Do your managers and supervisors understand that ostracizing an employee can backfire? Do they make diligent efforts to train everyone equally and include everyone in work-related social events? If not, it’s time to remind them.
Simply put, even little things can quickly add up to a hostile environment or sex discrimination case—especially if the workforce was previously heavily skewed in favor of one sex.
Recent case: Wendy Sturm-Sandstrom started working for the Cook County Sheriff’s Department as a temporary clerk but eventually became a full-time deputy sheriff. However, disenchanted with the training she received and the exclusion she felt in a predominately male profession, she quit and sued.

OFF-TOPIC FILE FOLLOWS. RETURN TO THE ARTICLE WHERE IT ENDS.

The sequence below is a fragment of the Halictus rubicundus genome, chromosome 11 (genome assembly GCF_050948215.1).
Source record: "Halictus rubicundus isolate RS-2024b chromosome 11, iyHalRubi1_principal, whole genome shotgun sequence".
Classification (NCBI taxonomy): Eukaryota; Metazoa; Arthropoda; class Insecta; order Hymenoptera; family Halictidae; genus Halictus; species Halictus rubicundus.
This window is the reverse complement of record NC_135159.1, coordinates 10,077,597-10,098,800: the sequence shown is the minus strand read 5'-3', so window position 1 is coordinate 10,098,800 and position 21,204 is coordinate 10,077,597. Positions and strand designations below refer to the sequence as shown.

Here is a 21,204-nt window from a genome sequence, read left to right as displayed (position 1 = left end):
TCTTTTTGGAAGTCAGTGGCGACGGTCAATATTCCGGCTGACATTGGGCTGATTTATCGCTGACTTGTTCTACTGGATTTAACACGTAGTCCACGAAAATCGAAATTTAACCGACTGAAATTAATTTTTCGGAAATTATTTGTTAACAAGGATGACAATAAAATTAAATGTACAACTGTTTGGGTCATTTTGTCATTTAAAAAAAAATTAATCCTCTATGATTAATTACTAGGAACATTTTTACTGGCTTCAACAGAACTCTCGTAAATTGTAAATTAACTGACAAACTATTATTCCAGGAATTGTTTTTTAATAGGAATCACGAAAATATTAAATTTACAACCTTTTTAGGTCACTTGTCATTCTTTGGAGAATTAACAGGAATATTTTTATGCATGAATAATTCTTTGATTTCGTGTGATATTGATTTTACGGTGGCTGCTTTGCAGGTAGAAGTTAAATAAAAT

She alleged that the work environment was so dreadful that she had no choice but to quit. That’s known as constructive discharge.
The court hearing her case first said that someone alleging she had been constructive...(register to read more)
- After employee files internal complaint, beware anything that might look like retaliation
- Managers: Don't sit on harassment claim, notify designated person
- Carefully craft bona fide occupational qualification limits
- Better writers make better hires
- Beware suspicious timing when taking action against employee undergoing medical treatment